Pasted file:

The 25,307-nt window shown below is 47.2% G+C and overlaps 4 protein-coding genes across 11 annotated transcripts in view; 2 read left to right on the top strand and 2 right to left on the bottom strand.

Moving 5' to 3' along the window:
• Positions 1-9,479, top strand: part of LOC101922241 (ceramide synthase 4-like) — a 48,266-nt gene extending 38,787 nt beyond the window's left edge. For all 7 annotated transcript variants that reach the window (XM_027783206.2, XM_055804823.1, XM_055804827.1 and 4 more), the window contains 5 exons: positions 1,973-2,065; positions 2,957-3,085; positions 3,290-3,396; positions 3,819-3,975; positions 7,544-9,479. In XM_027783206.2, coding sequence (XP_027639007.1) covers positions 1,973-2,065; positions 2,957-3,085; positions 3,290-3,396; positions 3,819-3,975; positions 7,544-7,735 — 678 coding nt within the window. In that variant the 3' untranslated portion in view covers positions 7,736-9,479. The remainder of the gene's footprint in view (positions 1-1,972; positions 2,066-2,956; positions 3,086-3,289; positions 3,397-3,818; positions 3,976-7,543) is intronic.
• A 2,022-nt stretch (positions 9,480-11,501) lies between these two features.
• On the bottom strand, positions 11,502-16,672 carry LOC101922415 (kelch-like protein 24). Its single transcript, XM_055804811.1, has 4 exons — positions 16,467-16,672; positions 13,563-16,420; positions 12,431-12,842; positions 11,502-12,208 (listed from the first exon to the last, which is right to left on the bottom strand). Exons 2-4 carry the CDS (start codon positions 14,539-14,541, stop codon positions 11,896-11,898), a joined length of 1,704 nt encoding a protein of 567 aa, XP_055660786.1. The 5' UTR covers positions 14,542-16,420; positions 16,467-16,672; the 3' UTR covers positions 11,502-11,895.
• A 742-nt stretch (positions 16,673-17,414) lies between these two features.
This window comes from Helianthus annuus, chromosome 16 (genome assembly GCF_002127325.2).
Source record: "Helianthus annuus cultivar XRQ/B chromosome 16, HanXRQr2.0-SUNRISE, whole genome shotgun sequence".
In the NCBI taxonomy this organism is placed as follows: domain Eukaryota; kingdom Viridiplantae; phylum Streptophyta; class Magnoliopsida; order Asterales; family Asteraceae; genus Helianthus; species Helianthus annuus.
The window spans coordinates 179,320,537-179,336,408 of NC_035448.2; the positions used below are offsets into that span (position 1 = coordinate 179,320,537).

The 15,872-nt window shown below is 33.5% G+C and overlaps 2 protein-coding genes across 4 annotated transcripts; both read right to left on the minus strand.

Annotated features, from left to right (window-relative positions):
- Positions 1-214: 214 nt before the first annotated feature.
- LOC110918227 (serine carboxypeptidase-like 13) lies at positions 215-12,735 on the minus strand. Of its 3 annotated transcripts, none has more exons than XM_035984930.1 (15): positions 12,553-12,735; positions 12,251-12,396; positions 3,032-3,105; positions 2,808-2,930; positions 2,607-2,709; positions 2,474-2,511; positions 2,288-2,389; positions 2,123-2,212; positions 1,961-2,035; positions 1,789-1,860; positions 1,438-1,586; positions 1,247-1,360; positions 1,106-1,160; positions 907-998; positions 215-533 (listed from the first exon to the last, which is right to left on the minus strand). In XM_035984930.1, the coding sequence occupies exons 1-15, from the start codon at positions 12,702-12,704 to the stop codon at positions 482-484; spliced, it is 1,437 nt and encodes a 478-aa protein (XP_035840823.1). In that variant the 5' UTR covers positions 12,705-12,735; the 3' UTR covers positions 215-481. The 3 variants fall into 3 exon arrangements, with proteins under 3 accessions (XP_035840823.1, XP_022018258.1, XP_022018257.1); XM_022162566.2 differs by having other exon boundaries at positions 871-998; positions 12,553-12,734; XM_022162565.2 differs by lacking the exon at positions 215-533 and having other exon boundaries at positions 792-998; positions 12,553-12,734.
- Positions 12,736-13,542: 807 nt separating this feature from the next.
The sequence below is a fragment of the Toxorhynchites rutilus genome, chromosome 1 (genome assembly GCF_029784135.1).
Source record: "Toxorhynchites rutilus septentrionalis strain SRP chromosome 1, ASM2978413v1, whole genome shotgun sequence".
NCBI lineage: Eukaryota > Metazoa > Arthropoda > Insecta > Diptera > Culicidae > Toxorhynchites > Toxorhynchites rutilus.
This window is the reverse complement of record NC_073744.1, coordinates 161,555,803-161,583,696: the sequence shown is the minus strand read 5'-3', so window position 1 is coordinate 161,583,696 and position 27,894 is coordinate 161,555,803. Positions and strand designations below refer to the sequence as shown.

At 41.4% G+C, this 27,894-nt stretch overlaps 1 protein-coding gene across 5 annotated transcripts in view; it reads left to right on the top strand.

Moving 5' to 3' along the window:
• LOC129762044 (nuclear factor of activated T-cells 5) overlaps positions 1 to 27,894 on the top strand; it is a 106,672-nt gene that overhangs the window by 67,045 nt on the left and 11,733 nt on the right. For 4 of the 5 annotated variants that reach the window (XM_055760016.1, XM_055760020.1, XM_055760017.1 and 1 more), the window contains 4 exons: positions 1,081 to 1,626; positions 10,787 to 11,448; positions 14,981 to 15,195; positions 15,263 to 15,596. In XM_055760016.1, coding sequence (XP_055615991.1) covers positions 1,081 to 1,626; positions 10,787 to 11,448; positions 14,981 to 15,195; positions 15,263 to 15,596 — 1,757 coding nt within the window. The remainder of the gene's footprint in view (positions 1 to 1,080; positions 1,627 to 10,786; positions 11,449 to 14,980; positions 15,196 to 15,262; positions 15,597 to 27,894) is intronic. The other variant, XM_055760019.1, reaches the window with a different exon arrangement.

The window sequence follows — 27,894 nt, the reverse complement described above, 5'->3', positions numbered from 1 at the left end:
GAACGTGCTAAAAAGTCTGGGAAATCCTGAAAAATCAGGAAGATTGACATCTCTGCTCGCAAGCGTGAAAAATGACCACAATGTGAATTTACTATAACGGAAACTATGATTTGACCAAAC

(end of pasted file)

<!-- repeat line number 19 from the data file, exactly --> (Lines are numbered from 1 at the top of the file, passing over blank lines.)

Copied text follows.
This window is the reverse complement of record NC_073744.1, coordinates 161,555,803-161,583,696: the sequence shown is the minus strand read 5'-3', so window position 1 is coordinate 161,583,696 and position 27,894 is coordinate 161,555,803. Positions and strand designations below refer to the sequence as shown.